• " What can he do who lacks the necessary work, if he comes to be unemployed? He has nothing but to let himself die of hunger. Then a few phrases of pity will thrown on his cadaver. That's what I decided to leave to others. I preferred to make myself a black-marketer, forger, thief, murderer and assassin. I could have begged: it's degrading and cowardly and even punished by your laws that make a crime of poverty. If all those in need, instead of waiting, took wherever there was enough to be taken and by any means whatever, the satisfied would perhaps understand quicker that there is danger in trying to consecrate the current social condition, where worry is permanent and life threatened at every instant."
  • « On finira sans doute plus vite par comprendre que les anarchistes ont raison lorsqu'ils disent que pour avoir la tranquillité morale et physique, il faut détruire les causes qui engendrent les crimes et les criminels : ce n'est pas en supprimant celui qui, plutôt que de mourir d'une mort lente par suite de privation qu'il a eues et aurait à supporter, sans espoir de les voir finir, préfère, s'il a un peu d'énergie, prendre violemment ce qui peut lui assurer le bien-être, même au risque de sa mort qui ne peut être qu'un terme à ses souffrances. »
  • " We would no doubt end up understanding quicker that the anarchists are right when they say that in order to have moral and physical tranquillity, we must destroy the causes that create crimes and criminals : it is not by suppressing he who, rather than die a slow death by the deprivations that he has had to and will have to undergo, with no hope of seeing them end, prefers, if he has a bit of energy, take by force that which can assure him well-being, even at the risk of his own death which can only be an end to his sufferings. "
  • « Que faut-il alors ? Détruire la misère, ce germe de crime, en assurant à chacun la satisfaction de tous les besoins ! Et combien cela est difficile à réaliser ! Il suffirait d'établir la société sur de nouvelles bases où tout serait en commun, et où chacun, produisant selon ses aptitudes et ses forces, pourrait consommer selon ses besoins. Alors on ne verra plus des gens comme l'ermite de Notre-Dame-de-Grâce et autres mendier un métal dont ils deviennent les esclaves et les victimes ! On ne verra plus les femmes céder leurs appâts, comme une vulgaire marchandise, en échange de ce même métal qui nous empêche bien souvent de reconnaître si l'affection est vraiment sincère. »
  • " What is needed then? Destroy poverty, that source of crime, by assuring to each the satisfaction of all needs! And how difficult is this to achieve? It would suffice to establish society on new bases where everything would be in common and each, producing according to their aptitudes and strengths, could consume according to their needs. Then we would no longer see people like the hermit of Notre-Dame-de-Grace and others crave a metal of which they become the slaves and the victims! We would no longer see women flaunt their charms, like a vulgar merchandise, in exchange for this same metal that so often prevents us from recognising if the affection is truly sincere. "
  • « Oui, je le répète : c'est la société qui fait les criminels, et vous jurés, au lieu de les frapper, vous devriez employer votre intelligence et vos forces à transformer la société. Du coup, vous supprimeriez tous les crimes ; et votre œuvre, en s'attaquant aux causes, serait plus grande et plus féconde que n'est votre justice qui s'amoindrit à punir les effets. »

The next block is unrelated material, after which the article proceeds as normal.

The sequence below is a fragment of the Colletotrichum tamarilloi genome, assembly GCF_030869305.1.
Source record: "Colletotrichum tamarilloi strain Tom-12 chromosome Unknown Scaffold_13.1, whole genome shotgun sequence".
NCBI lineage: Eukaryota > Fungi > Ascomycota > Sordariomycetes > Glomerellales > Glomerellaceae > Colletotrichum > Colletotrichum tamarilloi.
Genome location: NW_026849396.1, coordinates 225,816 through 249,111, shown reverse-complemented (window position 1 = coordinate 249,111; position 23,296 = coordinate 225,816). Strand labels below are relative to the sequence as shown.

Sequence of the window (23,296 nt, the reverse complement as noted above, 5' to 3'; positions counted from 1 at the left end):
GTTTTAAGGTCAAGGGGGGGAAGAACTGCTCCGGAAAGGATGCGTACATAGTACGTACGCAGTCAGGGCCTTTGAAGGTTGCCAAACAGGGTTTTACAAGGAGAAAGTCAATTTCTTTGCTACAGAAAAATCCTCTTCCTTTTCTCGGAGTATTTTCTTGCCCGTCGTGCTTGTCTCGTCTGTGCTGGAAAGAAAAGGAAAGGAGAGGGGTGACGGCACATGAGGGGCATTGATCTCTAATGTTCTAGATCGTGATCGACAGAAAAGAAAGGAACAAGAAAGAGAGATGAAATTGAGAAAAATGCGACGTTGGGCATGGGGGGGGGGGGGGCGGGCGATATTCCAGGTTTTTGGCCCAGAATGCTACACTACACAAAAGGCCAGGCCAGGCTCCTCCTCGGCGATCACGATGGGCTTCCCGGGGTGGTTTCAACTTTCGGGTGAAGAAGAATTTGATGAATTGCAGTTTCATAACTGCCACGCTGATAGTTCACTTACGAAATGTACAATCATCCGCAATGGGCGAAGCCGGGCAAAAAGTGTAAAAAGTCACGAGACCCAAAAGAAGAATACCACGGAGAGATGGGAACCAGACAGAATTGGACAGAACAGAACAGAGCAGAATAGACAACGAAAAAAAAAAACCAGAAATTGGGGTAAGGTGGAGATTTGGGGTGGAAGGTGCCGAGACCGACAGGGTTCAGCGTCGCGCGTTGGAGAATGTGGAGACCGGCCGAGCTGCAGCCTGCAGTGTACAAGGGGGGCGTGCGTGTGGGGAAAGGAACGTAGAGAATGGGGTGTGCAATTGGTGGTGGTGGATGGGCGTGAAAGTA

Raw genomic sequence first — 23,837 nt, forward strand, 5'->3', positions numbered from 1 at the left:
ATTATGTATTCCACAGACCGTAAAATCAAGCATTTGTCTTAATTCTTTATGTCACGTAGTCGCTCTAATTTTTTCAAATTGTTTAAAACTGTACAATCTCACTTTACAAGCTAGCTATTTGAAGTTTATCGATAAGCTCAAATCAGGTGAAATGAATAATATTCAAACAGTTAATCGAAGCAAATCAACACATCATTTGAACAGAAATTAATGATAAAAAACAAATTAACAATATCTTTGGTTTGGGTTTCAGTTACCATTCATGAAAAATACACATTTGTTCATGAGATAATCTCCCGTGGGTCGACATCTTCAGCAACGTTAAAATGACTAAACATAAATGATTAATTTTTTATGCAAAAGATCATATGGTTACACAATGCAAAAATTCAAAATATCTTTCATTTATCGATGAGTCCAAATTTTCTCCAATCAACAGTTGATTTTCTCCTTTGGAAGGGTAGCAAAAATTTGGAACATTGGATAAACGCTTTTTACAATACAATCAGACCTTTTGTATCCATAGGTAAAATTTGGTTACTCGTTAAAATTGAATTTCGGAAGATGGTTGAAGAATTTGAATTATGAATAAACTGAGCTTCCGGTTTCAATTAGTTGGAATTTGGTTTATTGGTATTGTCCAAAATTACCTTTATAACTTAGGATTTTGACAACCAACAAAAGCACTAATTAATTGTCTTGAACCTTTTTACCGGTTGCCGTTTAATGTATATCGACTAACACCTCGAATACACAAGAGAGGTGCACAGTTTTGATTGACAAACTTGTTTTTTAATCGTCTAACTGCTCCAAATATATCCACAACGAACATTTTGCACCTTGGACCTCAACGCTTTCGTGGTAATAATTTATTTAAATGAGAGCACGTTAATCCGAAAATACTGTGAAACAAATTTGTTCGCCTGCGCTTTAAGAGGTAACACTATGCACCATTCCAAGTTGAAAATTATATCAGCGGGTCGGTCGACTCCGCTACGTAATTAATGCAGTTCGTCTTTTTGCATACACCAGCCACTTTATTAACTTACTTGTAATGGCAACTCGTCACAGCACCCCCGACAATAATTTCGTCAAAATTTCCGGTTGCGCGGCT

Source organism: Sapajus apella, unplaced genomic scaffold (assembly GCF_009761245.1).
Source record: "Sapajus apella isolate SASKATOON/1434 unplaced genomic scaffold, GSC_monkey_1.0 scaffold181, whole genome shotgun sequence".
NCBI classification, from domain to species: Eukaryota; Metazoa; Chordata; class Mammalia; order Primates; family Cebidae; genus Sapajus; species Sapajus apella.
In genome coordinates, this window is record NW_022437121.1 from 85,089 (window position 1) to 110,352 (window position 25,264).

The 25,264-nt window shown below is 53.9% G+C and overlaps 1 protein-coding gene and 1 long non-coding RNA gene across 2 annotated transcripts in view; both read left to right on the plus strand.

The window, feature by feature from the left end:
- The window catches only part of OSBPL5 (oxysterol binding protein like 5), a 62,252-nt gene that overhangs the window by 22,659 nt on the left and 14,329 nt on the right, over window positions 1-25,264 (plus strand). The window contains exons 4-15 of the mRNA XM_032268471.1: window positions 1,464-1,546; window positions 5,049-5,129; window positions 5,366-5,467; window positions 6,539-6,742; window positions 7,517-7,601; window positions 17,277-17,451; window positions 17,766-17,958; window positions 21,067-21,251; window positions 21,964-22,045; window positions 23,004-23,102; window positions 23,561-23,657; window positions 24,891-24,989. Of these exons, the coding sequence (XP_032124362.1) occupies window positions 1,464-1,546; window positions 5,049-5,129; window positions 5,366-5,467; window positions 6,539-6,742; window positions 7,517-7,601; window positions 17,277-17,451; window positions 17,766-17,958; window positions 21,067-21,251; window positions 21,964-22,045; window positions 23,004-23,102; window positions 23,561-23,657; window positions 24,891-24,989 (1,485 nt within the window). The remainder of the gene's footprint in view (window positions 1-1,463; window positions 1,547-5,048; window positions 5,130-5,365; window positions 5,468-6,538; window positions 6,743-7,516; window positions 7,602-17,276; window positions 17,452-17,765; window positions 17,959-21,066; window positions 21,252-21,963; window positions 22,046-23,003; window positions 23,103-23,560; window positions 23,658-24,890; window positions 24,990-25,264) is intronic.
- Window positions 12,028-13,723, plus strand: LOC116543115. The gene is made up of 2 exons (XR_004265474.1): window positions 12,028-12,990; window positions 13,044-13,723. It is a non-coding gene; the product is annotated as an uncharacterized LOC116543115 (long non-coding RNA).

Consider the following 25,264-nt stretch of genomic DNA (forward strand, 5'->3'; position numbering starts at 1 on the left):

• " Yes, I repeat it: it's society that makes criminals and you jurymen, rather than striking them, you should use your intelligence and your powers to transform society. At once you would suppress all crime; and your work, in attacking the causes, would be greater and more fecund than your justice that limits itself to punishing the effects. "
  • « J'ai travaillé pour vivre et faire vivre les miens  ; tant que ni moi ni les miens n'avons trop souffert, je suis resté ce que vous appelez honnête. Puis le travail a manqué, et avec le chômage est venue la faim. C'est alors que cette grande loi de la nature, cette voix impérieuse qui n'admet pas de réplique : l'instinct de la conservation, me poussa à commettre certains des crimes et délits que vous me reprochez et dont je reconnais être l'auteur. »
  • "I worked to live and to make a living for my own; as long as neither myself nor my own suffered too much, I remained that which you call honest. Then work got scarce and with unemployment came hunger. It was then that that great law of nature, that imperious voice that allows no retort: the instinct of survival, pushed me to commit some of the crimes and offences that you accuse me of and that I recognise being the author of."
  • « Jugez-moi, messieurs les jurés, mais si vous m'avez compris, en me jugeant jugez tous les malheureux dont la misère, alliée à la fierté naturelle, a fait des criminels, et dont la richesse, dont l'aisance même aurait fait des honnêtes gens !»
  • " Judge me, members of the jury, but if you have understood me, in judging me, judge all the unfortunates that destitution, allied with natural pride, has made criminals and whom wealth, even just ease, would have made honest people."
  • « Une société intelligente en aurait fait des gens comme tout le monde ! »
  • " An intelligent society would have made of them people like everybody else! "

Bibliography

  • Maitron, Jean. Ravachol et les anarchistes, collection Archives, 1964, 216 p.

External links